Students’ expectations of teaching: the business, accounting and economics experience
Handal, B., Wood, L., & Muchatuta, M. (2011). Students’ expectations of teaching: the business, accounting and economics experience. e-Journal of Business Education & Scholarship of Teaching, 5 (1), 1-17.
This paper reports on a study aimed at exploring student perceptions of teaching and learning in the disciplines of business, accounting and economics. Twenty-three students from two Sydney-based faculties were interviewed and their responses analysed qualitatively. Their educational expectations are articulated in five major pedagogical themes including delivering and presenting a lesson, encouraging class participation, providing academic feedback, the dilemma between structured and discussion-based tutorials, and the dynamics of learning through group work. Students’ responses reveal that they have strong and clear expectations about quality teaching, although some dissonances from the educational theory were identified with respect to exam-driven learning and over-emphasis of work-readiness oriented instruction. Implications for enacting quality teaching, curriculum delivery and design are discussed.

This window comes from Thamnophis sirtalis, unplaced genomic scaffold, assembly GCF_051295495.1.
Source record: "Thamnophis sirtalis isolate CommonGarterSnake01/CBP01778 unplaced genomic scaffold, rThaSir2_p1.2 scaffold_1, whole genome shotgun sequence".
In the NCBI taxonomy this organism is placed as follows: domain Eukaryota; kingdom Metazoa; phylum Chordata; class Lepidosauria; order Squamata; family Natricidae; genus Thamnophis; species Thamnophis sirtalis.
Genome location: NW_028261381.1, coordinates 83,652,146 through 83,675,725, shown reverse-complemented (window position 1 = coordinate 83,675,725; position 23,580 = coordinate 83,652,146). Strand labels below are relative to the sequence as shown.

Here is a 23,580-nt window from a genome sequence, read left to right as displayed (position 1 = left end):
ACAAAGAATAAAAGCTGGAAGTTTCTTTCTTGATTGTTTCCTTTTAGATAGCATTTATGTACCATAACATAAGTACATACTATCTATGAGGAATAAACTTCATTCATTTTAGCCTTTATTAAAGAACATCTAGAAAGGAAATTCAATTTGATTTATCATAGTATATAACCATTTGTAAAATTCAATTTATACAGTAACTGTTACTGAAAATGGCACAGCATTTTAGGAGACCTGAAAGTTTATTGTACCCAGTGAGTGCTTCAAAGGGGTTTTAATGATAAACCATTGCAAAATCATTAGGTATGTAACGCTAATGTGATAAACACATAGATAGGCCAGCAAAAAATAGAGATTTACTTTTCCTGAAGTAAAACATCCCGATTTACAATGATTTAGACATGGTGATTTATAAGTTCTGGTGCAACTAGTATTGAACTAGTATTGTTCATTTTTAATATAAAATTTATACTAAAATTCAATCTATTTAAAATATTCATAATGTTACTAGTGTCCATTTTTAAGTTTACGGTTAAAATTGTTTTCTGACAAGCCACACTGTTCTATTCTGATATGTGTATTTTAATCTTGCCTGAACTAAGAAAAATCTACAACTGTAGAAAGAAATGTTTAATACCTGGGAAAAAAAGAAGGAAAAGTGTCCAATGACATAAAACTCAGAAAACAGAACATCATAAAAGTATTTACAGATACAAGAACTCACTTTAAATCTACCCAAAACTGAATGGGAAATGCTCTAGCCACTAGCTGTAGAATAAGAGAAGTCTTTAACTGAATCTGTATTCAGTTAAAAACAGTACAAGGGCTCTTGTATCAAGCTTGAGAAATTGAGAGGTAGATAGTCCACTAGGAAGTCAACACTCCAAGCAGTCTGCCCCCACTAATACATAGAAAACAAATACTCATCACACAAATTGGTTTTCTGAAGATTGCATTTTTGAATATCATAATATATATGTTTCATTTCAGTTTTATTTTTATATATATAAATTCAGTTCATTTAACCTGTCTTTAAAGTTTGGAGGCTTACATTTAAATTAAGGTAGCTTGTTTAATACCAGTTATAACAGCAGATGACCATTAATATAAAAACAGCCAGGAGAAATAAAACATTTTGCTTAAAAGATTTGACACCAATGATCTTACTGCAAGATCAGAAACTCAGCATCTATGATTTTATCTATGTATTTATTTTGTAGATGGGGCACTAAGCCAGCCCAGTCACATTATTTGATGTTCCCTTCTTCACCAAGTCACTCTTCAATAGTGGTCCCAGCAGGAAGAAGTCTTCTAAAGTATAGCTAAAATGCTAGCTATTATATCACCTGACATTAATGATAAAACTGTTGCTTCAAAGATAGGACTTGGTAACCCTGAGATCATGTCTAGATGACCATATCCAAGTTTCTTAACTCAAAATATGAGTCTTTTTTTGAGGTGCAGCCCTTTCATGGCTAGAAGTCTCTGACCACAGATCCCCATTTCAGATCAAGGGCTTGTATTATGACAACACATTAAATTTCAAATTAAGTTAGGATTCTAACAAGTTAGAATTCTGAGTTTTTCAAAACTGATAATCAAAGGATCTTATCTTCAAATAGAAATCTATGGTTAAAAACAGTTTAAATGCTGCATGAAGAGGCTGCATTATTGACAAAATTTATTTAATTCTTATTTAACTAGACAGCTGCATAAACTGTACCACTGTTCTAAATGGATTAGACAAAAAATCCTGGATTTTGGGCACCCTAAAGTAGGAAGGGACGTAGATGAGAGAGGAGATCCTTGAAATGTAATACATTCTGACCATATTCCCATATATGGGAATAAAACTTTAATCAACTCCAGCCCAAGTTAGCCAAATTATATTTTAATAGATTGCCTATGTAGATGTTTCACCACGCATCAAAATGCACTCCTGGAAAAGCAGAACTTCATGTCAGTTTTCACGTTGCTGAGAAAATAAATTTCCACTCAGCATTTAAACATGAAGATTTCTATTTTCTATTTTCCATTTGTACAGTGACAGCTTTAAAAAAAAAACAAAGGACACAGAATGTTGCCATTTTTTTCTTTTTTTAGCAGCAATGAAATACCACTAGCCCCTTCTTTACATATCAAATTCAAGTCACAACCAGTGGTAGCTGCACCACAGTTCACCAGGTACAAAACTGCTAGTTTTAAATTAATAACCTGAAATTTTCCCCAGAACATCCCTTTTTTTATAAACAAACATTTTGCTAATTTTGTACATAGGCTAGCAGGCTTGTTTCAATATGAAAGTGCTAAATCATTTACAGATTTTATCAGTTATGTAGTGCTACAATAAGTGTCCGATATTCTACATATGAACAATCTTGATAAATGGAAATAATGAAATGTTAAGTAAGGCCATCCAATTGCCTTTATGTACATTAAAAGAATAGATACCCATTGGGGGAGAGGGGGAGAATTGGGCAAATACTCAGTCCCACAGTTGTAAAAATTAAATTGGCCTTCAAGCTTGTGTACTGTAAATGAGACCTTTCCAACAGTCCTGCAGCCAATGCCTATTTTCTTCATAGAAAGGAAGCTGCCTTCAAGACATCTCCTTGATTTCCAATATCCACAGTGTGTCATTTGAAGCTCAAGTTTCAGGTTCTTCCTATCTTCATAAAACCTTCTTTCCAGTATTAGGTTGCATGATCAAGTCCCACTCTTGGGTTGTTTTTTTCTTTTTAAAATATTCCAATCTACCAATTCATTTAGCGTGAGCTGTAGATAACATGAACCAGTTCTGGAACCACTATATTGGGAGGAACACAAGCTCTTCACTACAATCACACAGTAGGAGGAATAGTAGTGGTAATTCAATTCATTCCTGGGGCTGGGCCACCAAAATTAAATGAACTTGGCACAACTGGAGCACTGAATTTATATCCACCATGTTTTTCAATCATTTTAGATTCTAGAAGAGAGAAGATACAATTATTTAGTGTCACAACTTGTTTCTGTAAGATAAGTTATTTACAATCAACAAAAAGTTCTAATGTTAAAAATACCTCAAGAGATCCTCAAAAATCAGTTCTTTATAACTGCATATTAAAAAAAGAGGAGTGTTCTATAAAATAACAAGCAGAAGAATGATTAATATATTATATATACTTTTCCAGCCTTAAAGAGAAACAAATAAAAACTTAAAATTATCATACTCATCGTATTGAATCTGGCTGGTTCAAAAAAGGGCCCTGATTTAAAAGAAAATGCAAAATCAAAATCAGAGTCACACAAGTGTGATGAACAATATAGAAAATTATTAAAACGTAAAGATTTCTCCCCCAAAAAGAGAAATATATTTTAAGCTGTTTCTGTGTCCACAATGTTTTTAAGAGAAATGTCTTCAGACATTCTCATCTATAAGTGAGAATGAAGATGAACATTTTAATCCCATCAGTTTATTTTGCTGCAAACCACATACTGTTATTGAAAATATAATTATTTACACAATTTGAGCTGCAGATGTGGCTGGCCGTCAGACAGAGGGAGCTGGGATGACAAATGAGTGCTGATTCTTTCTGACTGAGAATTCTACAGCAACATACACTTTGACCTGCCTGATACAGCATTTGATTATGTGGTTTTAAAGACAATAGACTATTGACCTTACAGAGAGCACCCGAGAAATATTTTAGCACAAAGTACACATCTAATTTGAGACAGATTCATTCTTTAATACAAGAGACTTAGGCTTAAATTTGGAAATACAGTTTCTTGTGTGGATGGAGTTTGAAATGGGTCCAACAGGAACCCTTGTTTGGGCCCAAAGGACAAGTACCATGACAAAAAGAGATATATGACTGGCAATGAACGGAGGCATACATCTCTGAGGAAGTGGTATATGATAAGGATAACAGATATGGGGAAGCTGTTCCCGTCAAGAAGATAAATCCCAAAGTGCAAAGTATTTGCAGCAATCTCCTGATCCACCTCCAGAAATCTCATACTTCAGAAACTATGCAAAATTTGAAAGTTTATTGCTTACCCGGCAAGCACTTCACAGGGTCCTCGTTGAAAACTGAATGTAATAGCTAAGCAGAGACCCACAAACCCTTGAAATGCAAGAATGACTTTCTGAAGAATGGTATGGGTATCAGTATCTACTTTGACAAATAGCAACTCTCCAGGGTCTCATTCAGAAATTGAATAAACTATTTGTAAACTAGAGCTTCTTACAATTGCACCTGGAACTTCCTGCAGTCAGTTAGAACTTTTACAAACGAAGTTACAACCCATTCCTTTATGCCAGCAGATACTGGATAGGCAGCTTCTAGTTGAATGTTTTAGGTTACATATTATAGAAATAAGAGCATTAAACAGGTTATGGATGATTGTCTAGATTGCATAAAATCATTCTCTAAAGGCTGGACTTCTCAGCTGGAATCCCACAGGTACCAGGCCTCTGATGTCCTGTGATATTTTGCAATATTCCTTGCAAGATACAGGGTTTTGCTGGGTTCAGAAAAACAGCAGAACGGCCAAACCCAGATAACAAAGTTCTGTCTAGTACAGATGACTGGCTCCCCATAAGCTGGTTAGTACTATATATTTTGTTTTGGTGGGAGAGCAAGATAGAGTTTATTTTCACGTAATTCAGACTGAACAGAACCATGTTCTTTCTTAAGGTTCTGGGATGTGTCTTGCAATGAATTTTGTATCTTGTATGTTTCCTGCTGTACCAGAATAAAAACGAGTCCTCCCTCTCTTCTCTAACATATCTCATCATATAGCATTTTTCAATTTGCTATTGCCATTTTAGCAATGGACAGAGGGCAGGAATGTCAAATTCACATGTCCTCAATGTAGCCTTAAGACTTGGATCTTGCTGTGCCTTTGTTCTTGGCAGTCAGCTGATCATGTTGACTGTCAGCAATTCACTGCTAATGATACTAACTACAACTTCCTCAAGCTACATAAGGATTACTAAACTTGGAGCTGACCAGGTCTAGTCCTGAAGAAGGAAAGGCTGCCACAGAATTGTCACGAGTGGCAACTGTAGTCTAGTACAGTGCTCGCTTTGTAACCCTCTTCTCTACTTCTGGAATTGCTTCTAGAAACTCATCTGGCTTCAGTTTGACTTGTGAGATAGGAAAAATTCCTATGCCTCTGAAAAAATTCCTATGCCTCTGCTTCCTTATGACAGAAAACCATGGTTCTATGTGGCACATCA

Peer-reviewed, Accounting, business, economics, higher education, students’ perceptions
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